Try Before You Buy – Why Probation Periods Are An Invaluable Business Tool







With almost a fifth of new recruits proving to be a poor fit for their organisation, can you afford not to find out?

18% of employees will fail their probationary period (opinion matters survey), most commonly because of poor timekeeping/attendance, ill-fitting personality or not delivering on skills they promised in the recruitment process. Utilising a time of three, six, or twelve months to test the waters with a new staff member can avoid maintaining an employee - employer relationship that isn’t working for either party.

The hiring process isn’t perfect, probation is designed to help the business maintain a little more flexibility before committing to a full contract. During this time employers retain the right to dismissal without notice so if the worst should happen and you find the recruit doesn’t fit within your organisation, you can begin to resolve the situation straight away.

It isn’t just employers who benefit from using this procedure, having a period of probation is as much for the employee as it is for the employer. A study by CV-Library found that 22% of employees have left a job during the probationary period – with the role ‘not being as expected’ standing as the most common reason. Until an employee is immersed in the day to day culture of a business, it’s difficult for them to know whether the job is right for them. Having this time, where neither party is bound by contractual obligation, gives a recruit a chance to try the role on for size before committing to the position. A happy employee is a motivated one.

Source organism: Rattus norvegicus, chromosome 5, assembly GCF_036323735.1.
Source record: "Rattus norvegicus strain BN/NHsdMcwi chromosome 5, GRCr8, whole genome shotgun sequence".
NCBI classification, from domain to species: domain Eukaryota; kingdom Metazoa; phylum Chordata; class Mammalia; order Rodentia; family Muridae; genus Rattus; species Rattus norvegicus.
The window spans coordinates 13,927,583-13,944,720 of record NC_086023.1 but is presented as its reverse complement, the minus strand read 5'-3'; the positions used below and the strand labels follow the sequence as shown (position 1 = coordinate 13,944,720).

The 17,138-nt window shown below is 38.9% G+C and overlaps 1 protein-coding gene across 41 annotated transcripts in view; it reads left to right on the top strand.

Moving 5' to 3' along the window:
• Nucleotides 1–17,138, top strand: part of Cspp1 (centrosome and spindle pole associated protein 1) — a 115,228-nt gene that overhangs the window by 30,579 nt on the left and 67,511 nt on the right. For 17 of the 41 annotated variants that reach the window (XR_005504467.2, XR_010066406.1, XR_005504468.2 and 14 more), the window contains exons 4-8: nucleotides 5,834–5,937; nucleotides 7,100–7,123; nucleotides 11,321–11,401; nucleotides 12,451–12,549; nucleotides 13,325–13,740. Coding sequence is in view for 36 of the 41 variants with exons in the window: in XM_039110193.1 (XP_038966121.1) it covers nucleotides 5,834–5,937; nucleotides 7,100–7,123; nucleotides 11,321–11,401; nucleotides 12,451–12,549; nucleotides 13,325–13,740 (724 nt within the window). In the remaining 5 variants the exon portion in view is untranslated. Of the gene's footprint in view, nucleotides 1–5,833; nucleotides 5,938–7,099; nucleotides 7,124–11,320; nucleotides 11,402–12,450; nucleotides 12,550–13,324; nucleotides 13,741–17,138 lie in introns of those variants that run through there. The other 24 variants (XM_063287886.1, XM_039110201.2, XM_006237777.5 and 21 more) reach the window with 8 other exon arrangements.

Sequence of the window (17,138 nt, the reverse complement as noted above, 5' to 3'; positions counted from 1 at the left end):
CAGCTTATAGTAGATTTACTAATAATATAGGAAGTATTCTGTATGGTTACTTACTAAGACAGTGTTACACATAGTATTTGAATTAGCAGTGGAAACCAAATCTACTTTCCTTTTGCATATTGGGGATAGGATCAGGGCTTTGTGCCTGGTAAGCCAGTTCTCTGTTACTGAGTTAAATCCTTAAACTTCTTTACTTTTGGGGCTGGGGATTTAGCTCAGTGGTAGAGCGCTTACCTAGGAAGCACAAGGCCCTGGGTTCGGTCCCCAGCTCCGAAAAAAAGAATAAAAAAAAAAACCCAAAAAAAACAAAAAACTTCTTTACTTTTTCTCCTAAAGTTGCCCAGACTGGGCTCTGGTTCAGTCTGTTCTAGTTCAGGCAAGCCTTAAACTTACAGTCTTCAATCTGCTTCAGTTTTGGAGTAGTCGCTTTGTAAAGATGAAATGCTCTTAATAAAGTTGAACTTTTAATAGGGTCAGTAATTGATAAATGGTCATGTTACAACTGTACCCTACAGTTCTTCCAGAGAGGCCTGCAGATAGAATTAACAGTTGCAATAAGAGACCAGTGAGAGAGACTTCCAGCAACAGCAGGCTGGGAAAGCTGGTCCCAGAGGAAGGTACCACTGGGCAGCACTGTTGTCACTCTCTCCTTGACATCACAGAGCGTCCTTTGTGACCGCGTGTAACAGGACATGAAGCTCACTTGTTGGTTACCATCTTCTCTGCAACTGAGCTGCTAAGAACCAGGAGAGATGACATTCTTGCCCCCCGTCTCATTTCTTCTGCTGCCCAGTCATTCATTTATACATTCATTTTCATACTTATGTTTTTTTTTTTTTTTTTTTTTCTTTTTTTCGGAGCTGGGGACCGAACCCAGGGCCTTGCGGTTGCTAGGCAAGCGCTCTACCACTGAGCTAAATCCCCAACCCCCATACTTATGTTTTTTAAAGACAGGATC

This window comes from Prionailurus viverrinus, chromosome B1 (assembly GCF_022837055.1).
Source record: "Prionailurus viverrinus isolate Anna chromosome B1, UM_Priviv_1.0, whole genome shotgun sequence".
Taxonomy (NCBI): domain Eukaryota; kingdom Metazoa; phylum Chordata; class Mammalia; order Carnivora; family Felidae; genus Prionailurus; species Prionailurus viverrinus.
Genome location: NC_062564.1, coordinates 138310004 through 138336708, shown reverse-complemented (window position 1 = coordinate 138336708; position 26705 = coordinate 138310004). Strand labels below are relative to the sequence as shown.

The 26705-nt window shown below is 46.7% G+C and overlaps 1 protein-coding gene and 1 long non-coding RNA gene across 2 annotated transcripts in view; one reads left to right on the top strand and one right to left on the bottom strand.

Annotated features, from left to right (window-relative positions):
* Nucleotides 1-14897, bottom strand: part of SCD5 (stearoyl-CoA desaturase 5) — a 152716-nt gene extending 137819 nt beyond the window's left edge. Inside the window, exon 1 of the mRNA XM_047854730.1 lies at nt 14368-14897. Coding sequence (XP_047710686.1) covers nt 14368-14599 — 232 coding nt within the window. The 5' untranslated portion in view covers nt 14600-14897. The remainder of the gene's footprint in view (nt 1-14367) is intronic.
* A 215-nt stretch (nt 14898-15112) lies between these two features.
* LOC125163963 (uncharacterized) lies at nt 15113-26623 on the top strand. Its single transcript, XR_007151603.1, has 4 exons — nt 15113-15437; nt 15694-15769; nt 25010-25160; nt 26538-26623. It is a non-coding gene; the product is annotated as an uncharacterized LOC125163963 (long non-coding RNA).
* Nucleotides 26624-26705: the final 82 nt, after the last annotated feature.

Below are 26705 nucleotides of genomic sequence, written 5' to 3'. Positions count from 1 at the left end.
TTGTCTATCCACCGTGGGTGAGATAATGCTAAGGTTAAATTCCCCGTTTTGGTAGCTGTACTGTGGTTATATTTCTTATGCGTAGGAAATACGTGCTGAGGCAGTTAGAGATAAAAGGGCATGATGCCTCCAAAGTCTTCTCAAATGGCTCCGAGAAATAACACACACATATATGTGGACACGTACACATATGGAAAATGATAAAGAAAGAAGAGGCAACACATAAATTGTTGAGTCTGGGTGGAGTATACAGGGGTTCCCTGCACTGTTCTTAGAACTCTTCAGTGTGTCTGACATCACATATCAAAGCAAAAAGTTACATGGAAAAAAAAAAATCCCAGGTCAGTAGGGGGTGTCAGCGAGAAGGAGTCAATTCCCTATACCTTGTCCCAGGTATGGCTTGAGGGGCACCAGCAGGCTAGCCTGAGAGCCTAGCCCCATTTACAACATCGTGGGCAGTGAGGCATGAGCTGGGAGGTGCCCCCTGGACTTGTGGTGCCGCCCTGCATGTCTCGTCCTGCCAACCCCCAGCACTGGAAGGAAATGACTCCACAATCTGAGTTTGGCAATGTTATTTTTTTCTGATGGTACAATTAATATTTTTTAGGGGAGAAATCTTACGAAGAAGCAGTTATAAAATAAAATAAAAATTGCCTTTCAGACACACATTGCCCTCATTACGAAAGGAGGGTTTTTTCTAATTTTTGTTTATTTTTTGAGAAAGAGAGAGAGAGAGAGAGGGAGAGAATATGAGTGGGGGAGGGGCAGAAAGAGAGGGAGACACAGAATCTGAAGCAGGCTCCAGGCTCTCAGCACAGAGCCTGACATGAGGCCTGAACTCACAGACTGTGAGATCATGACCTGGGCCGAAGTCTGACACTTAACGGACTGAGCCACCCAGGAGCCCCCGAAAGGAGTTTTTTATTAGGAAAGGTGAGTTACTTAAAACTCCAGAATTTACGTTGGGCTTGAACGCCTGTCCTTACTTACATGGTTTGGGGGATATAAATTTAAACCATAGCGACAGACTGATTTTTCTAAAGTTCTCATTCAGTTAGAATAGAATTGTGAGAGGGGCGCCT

To get the most out of a probation period, it’s vital to set specific goals from the outset so you can effectively monitor success. Keeping the recruit on track with these targets will not only increase the chances of developing a successful employee, but also reduce the possibility of new staff passing the probation period ‘by default’. Unmonitored probation allows new employees to coast during their first months and increases the chance of indifference within the workforce. With regular progress checks, you can ensure that recruits don’t slip through the cracks and encourage proactive self-targeting, a valuable trait in any team.

Though there is nothing in law that requires businesses to use probationary periods, if you want a focused, well-suited work force then the recommendation is clear.

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